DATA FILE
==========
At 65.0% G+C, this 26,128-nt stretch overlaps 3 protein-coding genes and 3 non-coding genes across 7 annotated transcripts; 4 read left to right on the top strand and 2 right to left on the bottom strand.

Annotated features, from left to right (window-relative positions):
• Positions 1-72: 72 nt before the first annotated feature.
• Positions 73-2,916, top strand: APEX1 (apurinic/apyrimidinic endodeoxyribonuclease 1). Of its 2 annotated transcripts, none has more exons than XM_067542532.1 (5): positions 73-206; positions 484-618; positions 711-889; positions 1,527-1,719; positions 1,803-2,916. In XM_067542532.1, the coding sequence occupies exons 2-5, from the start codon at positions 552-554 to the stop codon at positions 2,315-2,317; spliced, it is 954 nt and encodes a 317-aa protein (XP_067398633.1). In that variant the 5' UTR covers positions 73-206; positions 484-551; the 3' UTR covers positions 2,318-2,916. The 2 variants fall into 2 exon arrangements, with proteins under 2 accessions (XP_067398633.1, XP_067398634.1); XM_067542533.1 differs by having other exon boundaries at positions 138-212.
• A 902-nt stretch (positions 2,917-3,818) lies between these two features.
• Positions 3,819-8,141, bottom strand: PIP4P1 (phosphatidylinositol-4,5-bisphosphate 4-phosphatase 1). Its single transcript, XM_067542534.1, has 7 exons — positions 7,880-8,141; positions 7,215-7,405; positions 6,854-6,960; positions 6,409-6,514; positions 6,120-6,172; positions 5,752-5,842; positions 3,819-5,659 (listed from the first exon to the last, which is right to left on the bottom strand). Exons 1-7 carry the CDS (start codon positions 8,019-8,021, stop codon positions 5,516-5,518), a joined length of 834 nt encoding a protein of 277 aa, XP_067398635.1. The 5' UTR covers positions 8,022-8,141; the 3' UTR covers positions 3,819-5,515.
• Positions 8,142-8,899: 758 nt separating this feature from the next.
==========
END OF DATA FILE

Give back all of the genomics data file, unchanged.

At 65.0% G+C, this 26,128-nt stretch overlaps 3 protein-coding genes and 3 non-coding genes across 7 annotated transcripts; 4 read left to right on the top strand and 2 right to left on the bottom strand.

Annotated features, from left to right (window-relative positions):
• Positions 1-72: 72 nt before the first annotated feature.
• Positions 73-2,916, top strand: APEX1 (apurinic/apyrimidinic endodeoxyribonuclease 1). Of its 2 annotated transcripts, none has more exons than XM_067542532.1 (5): positions 73-206; positions 484-618; positions 711-889; positions 1,527-1,719; positions 1,803-2,916. In XM_067542532.1, the coding sequence occupies exons 2-5, from the start codon at positions 552-554 to the stop codon at positions 2,315-2,317; spliced, it is 954 nt and encodes a 317-aa protein (XP_067398633.1). In that variant the 5' UTR covers positions 73-206; positions 484-551; the 3' UTR covers positions 2,318-2,916. The 2 variants fall into 2 exon arrangements, with proteins under 2 accessions (XP_067398633.1, XP_067398634.1); XM_067542533.1 differs by having other exon boundaries at positions 138-212.
• A 902-nt stretch (positions 2,917-3,818) lies between these two features.
• Positions 3,819-8,141, bottom strand: PIP4P1 (phosphatidylinositol-4,5-bisphosphate 4-phosphatase 1). Its single transcript, XM_067542534.1, has 7 exons — positions 7,880-8,141; positions 7,215-7,405; positions 6,854-6,960; positions 6,409-6,514; positions 6,120-6,172; positions 5,752-5,842; positions 3,819-5,659 (listed from the first exon to the last, which is right to left on the bottom strand). Exons 1-7 carry the CDS (start codon positions 8,019-8,021, stop codon positions 5,516-5,518), a joined length of 834 nt encoding a protein of 277 aa, XP_067398635.1. The 5' UTR covers positions 8,022-8,141; the 3' UTR covers positions 3,819-5,515.
• Positions 8,142-8,899: 758 nt separating this feature from the next.